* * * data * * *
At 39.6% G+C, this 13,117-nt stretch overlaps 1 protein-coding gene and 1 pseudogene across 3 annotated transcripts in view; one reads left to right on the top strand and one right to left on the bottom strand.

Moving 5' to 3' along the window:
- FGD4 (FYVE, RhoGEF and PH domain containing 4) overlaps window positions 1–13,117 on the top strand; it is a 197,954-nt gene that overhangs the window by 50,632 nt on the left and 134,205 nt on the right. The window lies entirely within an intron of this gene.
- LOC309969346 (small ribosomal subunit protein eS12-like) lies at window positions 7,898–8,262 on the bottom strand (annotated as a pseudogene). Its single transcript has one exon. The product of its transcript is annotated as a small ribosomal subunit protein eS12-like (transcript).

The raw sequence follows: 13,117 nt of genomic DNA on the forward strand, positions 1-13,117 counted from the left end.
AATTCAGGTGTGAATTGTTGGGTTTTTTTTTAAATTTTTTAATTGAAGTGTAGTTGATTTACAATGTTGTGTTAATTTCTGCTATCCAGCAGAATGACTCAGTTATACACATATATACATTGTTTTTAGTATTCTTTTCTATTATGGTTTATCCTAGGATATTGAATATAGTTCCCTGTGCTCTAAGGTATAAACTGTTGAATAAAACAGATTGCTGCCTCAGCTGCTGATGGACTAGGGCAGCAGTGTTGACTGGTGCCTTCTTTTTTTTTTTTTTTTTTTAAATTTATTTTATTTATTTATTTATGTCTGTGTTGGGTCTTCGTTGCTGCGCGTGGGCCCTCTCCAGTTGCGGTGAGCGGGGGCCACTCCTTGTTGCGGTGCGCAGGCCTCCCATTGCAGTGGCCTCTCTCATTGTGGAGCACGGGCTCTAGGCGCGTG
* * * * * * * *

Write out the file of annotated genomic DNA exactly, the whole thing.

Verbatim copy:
At 39.6% G+C, this 13,117-nt stretch overlaps 1 protein-coding gene and 1 pseudogene across 3 annotated transcripts in view; one reads left to right on the top strand and one right to left on the bottom strand.

Moving 5' to 3' along the window:
- FGD4 (FYVE, RhoGEF and PH domain containing 4) overlaps window positions 1–13,117 on the top strand; it is a 197,954-nt gene that overhangs the window by 50,632 nt on the left and 134,205 nt on the right. The window lies entirely within an intron of this gene.
- LOC309969346 (small ribosomal subunit protein eS12-like) lies at window positions 7,898–8,262 on the bottom strand (annotated as a pseudogene). Its single transcript has one exon. The product of its transcript is annotated as a small ribosomal subunit protein eS12-like (transcript).

The raw sequence follows: 13,117 nt of genomic DNA on the forward strand, positions 1-13,117 counted from the left end.
AATTCAGGTGTGAATTGTTGGGTTTTTTTTTAAATTTTTTAATTGAAGTGTAGTTGATTTACAATGTTGTGTTAATTTCTGCTATCCAGCAGAATGACTCAGTTATACACATATATACATTGTTTTTAGTATTCTTTTCTATTATGGTTTATCCTAGGATATTGAATATAGTTCCCTGTGCTCTAAGGTATAAACTGTTGAATAAAACAGATTGCTGCCTCAGCTGCTGATGGACTAGGGCAGCAGTGTTGACTGGTGCCTTCTTTTTTTTTTTTTTTTTTTAAATTTATTTTATTTATTTATTTATGTCTGTGTTGGGTCTTCGTTGCTGCGCGTGGGCCCTCTCCAGTTGCGGTGAGCGGGGGCCACTCCTTGTTGCGGTGCGCAGGCCTCCCATTGCAGTGGCCTCTCTCATTGTGGAGCACGGGCTCTAGGCGCGTG